Senate President Ty Masterson is pushing for reinstating the Kansas food tax relief, arguing that it would help reduce poverty and stimulate the economy.
Kansas Reflector pointed out that the flat tax proposal, which would cut the income tax rate for all pay bands to 4.75% at an anticipated cost of around $566 million in the next calendar year, was approved by the Senate Tax Committee as he made his appeal.
Choosing healthful foods is not the aim, according to Masterson. He added that there are other ways to pay for tax reductions.
CBS News recently reported that Democratic governor of Kansas Laura Kelly wants to lower income taxes on Social Security and abolish sales taxes on items like food, diapers, and feminine hygiene products, among other things. Republican legislators are attempting to enact a flat income tax rate for citizens of the state.
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Republican Wants to Return The Kansas Food Tax Relief to Afford Flat Tax Plan
Raw Story said the state sales tax on food would be gradually eliminated under Masterson’s plan in reinstating the Kansas food tax relief, which, when completely enacted on January 1, 2025, would result in a $450 million yearly revenue reduction. Instead, Senate Bill 248 would exclude several food goods from both municipal and state sales taxes, resulting in a $284 million decrease in state income for the next fiscal year.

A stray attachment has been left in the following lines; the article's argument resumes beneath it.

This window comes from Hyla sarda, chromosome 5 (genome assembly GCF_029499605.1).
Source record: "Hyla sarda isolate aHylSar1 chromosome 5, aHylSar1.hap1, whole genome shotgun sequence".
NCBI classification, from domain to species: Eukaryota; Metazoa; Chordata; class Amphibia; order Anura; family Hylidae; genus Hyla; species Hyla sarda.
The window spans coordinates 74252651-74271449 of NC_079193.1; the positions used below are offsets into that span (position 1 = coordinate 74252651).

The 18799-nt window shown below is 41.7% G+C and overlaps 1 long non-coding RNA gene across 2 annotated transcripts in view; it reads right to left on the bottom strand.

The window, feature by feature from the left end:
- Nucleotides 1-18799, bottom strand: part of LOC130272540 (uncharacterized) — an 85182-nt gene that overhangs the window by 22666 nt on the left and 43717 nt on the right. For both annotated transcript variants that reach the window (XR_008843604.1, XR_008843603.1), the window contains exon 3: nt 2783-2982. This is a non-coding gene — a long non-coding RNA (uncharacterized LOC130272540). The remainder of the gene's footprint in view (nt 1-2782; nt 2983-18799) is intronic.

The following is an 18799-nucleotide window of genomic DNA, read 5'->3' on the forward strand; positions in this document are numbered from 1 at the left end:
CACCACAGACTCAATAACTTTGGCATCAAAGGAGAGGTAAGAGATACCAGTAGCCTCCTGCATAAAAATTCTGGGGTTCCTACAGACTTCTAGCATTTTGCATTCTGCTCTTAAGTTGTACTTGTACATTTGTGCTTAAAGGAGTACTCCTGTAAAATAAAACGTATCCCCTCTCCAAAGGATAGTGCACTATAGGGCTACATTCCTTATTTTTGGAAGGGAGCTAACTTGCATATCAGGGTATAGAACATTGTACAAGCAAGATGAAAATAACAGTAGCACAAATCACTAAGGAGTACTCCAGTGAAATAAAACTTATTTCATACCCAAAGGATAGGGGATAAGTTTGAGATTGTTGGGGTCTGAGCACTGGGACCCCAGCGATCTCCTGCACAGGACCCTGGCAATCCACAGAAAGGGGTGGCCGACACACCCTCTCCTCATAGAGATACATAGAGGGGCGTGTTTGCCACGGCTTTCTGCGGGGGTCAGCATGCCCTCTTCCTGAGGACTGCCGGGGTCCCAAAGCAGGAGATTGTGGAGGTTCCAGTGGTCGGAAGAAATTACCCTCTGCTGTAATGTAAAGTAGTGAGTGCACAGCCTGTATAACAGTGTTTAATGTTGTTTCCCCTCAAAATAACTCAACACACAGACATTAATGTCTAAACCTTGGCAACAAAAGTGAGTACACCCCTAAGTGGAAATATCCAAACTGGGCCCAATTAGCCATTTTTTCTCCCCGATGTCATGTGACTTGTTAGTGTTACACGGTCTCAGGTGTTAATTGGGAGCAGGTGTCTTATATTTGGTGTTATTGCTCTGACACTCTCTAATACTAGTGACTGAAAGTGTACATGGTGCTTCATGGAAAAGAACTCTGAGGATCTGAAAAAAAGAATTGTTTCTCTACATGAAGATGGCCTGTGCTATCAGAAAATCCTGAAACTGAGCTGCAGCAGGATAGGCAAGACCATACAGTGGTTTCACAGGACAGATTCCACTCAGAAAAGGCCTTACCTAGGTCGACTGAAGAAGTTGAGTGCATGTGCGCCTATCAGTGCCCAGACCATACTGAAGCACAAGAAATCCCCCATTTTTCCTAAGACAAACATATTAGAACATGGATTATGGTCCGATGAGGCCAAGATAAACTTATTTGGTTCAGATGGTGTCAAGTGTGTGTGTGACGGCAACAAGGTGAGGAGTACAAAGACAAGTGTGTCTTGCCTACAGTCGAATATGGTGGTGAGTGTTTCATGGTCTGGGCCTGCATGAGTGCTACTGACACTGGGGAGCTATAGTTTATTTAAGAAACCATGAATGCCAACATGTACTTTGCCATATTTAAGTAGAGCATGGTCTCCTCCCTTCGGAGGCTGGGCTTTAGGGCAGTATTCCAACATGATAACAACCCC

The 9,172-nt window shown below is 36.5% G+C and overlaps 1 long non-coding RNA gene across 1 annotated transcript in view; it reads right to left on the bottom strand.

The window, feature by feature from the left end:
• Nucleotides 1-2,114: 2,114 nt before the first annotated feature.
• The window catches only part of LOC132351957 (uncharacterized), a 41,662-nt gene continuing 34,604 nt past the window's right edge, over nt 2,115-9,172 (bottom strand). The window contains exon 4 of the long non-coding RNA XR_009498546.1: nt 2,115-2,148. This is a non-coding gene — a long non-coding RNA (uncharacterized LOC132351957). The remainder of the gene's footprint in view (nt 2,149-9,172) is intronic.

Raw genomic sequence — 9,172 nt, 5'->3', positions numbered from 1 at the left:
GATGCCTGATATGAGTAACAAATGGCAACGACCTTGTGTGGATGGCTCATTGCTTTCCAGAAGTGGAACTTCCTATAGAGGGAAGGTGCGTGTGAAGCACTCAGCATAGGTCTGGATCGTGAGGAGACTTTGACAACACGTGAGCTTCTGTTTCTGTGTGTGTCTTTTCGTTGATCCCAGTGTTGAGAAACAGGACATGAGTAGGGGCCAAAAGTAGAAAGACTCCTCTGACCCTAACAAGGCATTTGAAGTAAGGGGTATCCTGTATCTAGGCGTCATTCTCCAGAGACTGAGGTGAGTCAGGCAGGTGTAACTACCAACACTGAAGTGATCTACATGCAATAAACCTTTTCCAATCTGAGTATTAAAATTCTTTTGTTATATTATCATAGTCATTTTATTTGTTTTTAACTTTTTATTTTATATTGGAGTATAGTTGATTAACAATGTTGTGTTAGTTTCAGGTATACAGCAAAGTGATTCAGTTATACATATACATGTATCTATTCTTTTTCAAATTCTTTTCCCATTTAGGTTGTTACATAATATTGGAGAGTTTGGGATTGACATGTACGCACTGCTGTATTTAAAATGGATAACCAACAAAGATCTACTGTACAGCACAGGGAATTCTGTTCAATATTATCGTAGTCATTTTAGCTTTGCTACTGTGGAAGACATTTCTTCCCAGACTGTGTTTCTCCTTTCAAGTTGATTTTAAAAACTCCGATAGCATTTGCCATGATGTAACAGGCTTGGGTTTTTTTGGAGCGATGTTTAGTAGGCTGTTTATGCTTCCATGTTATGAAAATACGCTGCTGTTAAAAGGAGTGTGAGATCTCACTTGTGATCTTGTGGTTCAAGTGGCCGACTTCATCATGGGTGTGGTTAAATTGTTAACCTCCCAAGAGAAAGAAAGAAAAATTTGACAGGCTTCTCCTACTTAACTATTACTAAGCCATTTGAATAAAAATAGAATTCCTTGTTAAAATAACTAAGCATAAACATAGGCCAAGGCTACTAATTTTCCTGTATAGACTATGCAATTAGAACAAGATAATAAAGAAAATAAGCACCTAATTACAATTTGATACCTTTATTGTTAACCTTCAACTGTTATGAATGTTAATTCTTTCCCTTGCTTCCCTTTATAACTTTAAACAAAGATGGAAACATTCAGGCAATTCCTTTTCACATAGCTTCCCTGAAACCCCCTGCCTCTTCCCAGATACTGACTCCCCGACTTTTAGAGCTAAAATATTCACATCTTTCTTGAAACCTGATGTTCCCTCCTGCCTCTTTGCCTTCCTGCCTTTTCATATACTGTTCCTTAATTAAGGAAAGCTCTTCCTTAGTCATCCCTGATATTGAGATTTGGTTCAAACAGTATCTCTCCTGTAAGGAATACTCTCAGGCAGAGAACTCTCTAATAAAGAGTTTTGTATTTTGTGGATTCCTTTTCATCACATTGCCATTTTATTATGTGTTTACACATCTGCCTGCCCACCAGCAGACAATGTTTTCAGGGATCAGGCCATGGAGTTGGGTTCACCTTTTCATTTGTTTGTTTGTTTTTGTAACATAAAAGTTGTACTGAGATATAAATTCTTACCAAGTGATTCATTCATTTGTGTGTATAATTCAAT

Masterson commended Gov. Laura Kelly for successfully adopting the slogan “axe the tax” during the race for governor last year. Kelly had emphasized the passage of legislation that would progressively repeal the 6.5% state sales tax on food. Yet he encouraged legislators to take a “broader picture” into account.
Grocers and family activists who argue that the move of reinstating the Kansas food tax relief would be confusing, difficult to execute, and lower income for local governments are opponents of the “healthy foods” law. Some also expressed doubts about what constitutes a portion of “healthy” food.
Foods that are covered by the federal Women, Infants, and Children nutrition program are the foundation of the list of nutritious food. The Kansas food tax relief stipulates whole wheat or whole grain bread, corn or flour tortillas, pasta, brown rice, bulgur, oatmeal, and whole grain barley, as well as morning cereals, beans, nuts, and peanut butter. It also mentions fruits, vegetables, meat, poultry, and fish.